Time to Talk Turkey
So how do you negotiate with your employer? The best approach for most people is to come up with a plan that involves the least interruption at work. Emphasize to your bosses that you want to continue working through treatments or adoption arrangements, but need some modest accommodations to make it work. Depending on the nature of your workplace, you may want to talk things over with your boss or present her with a well-researched, well-thought-out, written proposal.
That doesn’t mean it will be easy. Susan DiRosa, the director of nursing for a children’s center not covered by FMLA, was successful in getting her bosses to approve a work-from-home and reduced-hours arrangement for six months so she could bond with her adopted infant, Devin. “It took a lot of negotiating,” concedes DiRosa.
At the other extreme, Beth Frank, a former elementary school teacher in Maryland, says, “My school was incredibly understanding for the year or so that I was undergoing [fertility] treatment.” Frank, now the mother of 13-month-old twins, Lauren and Matthew, continues, “Thankfully, I worked with many people who understood what I was going through and covered my classes when I was running late or had to leave early for appointments.”
Too many people struggle privately, says Harriet Rovner-Ferguson, C.S.W., a New York psychotherapist who counsels couples with fertility issues and is the co-author of Experiencing Infertility (W.W. Norton, 2000). “Your boss and co-workers likely know someone else who has gone through something similar. My advice is to find somebody at work who understands.”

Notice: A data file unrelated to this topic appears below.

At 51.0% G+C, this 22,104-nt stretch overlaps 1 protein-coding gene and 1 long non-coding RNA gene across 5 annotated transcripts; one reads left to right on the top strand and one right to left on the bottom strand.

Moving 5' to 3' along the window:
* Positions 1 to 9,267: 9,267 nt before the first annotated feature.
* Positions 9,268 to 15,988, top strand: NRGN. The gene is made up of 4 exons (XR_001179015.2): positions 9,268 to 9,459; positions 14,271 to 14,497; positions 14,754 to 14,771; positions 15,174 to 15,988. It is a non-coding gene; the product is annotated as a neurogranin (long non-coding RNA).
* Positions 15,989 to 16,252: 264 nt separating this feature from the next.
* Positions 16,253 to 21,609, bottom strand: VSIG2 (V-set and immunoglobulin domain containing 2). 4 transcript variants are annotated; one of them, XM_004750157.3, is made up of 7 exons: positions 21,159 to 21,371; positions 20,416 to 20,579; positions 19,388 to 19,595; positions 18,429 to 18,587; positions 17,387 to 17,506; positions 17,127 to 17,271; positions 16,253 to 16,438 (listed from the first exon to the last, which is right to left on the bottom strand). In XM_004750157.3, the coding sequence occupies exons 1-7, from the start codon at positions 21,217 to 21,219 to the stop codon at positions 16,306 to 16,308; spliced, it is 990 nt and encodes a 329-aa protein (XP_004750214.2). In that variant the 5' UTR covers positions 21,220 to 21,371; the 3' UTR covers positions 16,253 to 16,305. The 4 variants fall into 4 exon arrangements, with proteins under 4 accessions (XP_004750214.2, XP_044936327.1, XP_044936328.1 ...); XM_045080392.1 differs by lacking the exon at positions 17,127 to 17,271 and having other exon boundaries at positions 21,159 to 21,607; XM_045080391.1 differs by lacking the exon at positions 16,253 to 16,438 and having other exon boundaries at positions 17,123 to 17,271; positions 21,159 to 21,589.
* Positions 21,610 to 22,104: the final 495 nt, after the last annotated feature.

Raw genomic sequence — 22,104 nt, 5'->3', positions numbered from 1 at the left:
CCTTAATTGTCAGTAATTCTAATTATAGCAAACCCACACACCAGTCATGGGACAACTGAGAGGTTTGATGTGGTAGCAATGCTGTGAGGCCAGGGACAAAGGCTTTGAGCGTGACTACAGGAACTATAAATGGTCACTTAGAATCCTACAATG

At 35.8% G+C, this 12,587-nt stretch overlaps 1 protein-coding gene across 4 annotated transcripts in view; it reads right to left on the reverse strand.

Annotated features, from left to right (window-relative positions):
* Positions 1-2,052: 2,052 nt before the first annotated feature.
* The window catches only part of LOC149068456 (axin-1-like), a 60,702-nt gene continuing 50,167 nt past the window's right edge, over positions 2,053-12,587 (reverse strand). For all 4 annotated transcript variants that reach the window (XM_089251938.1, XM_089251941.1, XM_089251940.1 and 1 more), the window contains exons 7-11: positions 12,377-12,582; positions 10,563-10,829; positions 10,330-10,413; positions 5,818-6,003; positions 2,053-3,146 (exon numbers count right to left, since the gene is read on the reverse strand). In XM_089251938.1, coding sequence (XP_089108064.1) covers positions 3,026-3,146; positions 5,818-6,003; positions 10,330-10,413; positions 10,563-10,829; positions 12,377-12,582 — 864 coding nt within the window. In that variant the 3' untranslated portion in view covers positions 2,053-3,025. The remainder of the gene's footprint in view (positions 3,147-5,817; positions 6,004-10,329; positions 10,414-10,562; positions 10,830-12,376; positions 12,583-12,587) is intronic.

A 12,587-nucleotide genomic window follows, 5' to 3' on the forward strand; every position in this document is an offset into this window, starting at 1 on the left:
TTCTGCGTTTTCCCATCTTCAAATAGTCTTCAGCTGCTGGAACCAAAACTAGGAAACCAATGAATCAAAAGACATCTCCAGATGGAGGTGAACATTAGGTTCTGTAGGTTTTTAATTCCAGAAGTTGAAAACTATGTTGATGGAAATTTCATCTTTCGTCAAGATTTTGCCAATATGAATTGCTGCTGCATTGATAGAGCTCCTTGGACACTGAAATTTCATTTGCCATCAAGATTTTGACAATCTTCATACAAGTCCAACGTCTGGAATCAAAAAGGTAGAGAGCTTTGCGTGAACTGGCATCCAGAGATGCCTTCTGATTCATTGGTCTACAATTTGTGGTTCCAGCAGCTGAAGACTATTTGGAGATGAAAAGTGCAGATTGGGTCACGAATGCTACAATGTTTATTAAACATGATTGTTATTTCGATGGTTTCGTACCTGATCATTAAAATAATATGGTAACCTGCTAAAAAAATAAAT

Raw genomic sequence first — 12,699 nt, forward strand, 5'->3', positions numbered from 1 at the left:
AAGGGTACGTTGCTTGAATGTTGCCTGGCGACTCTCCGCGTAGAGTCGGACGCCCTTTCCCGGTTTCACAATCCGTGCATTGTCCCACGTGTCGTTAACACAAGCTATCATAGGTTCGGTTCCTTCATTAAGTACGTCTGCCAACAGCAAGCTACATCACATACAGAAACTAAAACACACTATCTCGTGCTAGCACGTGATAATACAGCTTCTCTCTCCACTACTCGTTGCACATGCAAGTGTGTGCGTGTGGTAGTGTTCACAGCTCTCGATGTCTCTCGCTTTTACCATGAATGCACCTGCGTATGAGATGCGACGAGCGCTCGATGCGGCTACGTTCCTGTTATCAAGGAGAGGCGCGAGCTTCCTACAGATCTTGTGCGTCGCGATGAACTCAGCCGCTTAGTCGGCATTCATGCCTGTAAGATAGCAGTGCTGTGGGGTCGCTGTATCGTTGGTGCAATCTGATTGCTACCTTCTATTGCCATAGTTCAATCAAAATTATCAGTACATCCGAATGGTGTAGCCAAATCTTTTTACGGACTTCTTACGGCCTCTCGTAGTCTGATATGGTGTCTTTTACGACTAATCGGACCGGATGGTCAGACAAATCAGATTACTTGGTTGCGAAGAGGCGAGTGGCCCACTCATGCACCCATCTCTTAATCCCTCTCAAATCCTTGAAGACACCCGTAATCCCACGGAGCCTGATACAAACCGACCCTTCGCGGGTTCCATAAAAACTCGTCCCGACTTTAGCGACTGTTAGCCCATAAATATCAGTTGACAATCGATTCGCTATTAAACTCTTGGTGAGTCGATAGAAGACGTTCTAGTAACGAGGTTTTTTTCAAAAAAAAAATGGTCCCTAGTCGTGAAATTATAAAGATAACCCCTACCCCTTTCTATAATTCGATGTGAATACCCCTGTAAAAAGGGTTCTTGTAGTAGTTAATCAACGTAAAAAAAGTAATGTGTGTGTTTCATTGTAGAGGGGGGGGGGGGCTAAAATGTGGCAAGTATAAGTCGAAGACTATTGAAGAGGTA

“The key is getting employers to recognize the prevalence of infertility and adoption,” agrees Hofstra’s Grossman. “They should accommodate the needs because it makes for a happier, more productive workforce.”
Make a Plan
Before you talk to your boss, you should:
1. Do Your Research
Look over your company's employee benefits, then talk to someone in human resources. You may discover that your company already has a policy for fertility- and adoption-related leaves.
2. Check the Policy
If you work for a small company, check whether your state has a comparable policy to the federal FMLA that applies to smaller-size workplaces. Some do.
3. Talk it Out
Talk to co-workers about special arrangements they worked out. This will indicate if it's a "family-friendly" workplace. The company may have a history of allowing reduced work hours, flex-time, or part-time.
4. Size up Other Companies
Talk to people outside your company to assess what other, similar-size employers offer their workers. You may get your employer to consider new options, but don't pin your hopes on changing company policy.
A version of this article originally appeared in the Summer 2006 issue of Conceive Magazine.
Negotiating Time Off for Fertility Treatments and Adoption|
Time to Talk Turkey
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